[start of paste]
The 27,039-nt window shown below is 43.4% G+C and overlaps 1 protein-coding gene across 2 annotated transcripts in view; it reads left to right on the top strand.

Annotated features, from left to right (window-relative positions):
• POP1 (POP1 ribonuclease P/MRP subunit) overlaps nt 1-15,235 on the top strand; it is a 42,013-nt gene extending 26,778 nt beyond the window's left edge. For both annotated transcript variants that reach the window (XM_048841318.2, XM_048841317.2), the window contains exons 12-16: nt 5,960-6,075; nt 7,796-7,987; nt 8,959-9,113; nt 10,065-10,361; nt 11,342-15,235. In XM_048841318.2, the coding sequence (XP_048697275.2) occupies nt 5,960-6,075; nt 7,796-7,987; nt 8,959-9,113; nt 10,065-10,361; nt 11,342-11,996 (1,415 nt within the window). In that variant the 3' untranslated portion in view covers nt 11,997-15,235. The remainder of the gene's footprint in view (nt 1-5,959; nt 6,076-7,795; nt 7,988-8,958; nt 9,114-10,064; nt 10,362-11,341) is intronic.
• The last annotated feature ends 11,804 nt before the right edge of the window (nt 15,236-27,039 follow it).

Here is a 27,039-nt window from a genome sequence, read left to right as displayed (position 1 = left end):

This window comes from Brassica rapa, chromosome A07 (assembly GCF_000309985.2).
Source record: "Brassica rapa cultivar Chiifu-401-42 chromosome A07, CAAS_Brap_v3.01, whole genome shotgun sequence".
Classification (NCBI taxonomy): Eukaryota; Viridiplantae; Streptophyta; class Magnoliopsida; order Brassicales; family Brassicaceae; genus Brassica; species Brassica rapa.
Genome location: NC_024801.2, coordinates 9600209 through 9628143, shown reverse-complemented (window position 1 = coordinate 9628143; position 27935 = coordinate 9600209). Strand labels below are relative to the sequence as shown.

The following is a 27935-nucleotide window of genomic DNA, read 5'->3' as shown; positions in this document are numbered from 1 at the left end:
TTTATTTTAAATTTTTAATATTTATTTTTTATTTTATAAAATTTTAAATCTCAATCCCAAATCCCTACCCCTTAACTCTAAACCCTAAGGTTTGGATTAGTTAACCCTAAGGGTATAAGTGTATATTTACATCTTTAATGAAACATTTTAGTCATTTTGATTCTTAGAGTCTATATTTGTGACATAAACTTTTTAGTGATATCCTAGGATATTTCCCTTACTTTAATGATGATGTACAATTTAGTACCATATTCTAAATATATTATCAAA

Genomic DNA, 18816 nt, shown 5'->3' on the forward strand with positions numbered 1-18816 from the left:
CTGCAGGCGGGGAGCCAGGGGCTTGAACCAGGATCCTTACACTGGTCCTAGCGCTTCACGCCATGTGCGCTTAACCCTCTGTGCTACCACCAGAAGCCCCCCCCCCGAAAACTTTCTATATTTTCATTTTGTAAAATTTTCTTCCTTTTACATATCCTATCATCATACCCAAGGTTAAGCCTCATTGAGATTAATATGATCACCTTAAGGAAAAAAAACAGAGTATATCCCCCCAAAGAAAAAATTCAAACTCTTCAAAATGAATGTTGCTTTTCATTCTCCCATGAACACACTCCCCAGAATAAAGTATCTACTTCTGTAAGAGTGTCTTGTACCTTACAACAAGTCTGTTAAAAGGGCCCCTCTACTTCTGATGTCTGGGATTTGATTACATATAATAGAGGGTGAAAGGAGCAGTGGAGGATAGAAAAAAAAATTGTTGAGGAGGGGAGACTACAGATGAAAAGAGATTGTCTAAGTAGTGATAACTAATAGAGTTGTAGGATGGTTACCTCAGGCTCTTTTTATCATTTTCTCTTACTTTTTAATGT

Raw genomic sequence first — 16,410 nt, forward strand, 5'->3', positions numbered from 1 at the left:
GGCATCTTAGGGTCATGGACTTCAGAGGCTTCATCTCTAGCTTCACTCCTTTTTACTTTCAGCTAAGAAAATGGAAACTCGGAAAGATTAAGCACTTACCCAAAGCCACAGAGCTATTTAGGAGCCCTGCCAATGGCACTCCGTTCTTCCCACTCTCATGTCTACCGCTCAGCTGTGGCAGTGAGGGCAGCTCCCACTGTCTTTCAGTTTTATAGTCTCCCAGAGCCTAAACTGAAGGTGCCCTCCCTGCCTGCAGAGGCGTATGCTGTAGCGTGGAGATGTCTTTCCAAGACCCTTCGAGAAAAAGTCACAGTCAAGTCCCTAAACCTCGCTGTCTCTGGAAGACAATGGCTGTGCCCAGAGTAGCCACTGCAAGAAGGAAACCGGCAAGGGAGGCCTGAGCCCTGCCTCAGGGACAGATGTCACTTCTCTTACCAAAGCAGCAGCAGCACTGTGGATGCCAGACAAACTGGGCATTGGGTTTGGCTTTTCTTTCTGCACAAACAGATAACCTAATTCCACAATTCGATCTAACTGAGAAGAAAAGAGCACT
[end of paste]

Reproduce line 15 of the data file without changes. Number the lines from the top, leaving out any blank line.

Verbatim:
GGCATCTTAGGGTCATGGACTTCAGAGGCTTCATCTCTAGCTTCACTCCTTTTTACTTTCAGCTAAGAAAATGGAAACTCGGAAAGATTAAGCACTTACCCAAAGCCACAGAGCTATTTAGGAGCCCTGCCAATGGCACTCCGTTCTTCCCACTCTCATGTCTACCGCTCAGCTGTGGCAGTGAGGGCAGCTCCCACTGTCTTTCAGTTTTATAGTCTCCCAGAGCCTAAACTGAAGGTGCCCTCCCTGCCTGCAGAGGCGTATGCTGTAGCGTGGAGATGTCTTTCCAAGACCCTTCGAGAAAAAGTCACAGTCAAGTCCCTAAACCTCGCTGTCTCTGGAAGACAATGGCTGTGCCCAGAGTAGCCACTGCAAGAAGGAAACCGGCAAGGGAGGCCTGAGCCCTGCCTCAGGGACAGATGTCACTTCTCTTACCAAAGCAGCAGCAGCACTGTGGATGCCAGACAAACTGGGCATTGGGTTTGGCTTTTCTTTCTGCACAAACAGATAACCTAATTCCACAATTCGATCTAACTGAGAAGAAAAGAGCACT